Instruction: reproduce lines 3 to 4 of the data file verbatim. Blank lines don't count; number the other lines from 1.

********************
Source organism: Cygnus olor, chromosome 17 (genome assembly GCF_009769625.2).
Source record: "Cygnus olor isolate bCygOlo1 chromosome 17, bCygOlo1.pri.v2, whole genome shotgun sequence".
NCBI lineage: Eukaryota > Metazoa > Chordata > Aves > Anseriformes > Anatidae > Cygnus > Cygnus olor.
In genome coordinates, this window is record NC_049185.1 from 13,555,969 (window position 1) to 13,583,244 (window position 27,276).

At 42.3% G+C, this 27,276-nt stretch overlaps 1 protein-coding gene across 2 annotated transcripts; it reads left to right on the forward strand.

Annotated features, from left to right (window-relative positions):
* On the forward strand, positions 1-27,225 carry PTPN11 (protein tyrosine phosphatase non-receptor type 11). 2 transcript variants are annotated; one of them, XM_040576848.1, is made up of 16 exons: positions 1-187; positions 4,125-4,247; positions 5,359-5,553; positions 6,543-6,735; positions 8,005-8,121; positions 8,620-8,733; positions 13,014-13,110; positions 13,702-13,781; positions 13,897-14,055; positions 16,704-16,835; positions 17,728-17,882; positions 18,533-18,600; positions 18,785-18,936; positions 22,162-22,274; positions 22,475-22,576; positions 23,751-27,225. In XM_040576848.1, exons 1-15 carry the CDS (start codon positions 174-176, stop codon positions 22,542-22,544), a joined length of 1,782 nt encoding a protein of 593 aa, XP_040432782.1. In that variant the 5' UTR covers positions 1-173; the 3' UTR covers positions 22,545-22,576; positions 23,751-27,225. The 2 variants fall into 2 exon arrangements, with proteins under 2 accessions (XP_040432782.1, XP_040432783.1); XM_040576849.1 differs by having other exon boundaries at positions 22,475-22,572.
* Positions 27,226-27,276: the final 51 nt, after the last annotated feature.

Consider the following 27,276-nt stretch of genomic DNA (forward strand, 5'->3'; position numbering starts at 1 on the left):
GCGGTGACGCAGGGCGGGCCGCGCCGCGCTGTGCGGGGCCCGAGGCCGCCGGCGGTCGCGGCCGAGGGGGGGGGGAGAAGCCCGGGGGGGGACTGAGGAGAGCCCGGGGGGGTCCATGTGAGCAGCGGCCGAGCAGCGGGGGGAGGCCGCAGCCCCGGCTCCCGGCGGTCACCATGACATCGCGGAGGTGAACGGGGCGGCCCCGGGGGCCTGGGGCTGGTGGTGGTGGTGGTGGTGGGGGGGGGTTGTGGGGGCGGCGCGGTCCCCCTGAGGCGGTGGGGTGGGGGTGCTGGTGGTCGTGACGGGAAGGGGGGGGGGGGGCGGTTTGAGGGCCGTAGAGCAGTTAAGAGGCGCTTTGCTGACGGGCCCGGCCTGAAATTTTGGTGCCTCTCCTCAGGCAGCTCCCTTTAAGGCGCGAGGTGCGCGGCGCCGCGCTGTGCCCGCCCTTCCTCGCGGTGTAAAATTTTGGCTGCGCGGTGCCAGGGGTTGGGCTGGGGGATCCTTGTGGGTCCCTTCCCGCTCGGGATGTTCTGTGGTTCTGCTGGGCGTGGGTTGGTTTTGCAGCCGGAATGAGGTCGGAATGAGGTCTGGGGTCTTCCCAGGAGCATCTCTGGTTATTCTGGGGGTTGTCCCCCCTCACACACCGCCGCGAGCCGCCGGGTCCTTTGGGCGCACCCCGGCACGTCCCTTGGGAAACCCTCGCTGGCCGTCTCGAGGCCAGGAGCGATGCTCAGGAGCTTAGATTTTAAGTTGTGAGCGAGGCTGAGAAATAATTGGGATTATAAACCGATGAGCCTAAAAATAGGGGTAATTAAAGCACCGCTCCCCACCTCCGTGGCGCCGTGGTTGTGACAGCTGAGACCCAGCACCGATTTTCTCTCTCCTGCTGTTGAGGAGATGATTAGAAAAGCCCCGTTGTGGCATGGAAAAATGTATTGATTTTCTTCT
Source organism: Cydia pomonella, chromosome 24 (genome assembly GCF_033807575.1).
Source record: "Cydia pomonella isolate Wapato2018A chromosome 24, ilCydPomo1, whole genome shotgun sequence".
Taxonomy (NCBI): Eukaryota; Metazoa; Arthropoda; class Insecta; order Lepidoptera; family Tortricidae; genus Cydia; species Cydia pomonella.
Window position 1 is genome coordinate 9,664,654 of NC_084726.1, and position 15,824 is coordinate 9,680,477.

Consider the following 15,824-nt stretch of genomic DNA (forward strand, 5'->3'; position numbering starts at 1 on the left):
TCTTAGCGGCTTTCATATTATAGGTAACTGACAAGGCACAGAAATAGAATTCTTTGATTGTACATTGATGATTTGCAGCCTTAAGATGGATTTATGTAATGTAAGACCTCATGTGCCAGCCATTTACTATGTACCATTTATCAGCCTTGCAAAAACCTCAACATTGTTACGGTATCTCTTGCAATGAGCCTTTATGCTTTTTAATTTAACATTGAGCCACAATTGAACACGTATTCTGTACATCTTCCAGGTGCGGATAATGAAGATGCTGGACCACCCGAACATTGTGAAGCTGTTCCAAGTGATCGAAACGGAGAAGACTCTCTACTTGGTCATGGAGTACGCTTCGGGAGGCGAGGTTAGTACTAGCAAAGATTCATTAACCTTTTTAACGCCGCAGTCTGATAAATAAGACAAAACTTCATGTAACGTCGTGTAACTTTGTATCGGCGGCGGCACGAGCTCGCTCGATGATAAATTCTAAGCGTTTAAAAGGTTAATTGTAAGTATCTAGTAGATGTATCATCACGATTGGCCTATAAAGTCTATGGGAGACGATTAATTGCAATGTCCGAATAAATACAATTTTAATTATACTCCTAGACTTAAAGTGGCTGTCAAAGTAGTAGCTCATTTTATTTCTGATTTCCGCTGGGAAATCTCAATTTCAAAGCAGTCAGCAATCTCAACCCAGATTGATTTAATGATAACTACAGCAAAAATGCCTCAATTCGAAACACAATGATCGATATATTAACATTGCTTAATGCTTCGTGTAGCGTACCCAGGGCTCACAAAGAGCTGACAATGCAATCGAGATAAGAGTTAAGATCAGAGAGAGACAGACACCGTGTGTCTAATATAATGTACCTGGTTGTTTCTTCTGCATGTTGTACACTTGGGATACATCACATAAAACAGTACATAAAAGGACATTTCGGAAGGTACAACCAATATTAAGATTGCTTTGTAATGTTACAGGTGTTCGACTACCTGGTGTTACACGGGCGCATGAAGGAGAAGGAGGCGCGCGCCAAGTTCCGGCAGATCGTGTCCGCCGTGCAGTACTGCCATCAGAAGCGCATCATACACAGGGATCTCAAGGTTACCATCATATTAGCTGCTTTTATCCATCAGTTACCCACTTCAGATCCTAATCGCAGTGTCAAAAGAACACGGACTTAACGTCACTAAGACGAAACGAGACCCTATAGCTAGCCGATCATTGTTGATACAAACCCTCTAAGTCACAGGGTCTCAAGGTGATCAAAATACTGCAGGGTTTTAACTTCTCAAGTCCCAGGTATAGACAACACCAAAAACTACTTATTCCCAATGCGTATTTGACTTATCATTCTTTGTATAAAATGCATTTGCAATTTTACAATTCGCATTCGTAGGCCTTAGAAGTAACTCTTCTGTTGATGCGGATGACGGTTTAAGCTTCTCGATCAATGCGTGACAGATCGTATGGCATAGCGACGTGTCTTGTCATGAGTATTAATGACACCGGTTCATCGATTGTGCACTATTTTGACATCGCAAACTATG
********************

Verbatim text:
NCBI lineage: Eukaryota > Metazoa > Chordata > Aves > Anseriformes > Anatidae > Cygnus > Cygnus olor.
In genome coordinates, this window is record NC_049185.1 from 13,555,969 (window position 1) to 13,583,244 (window position 27,276).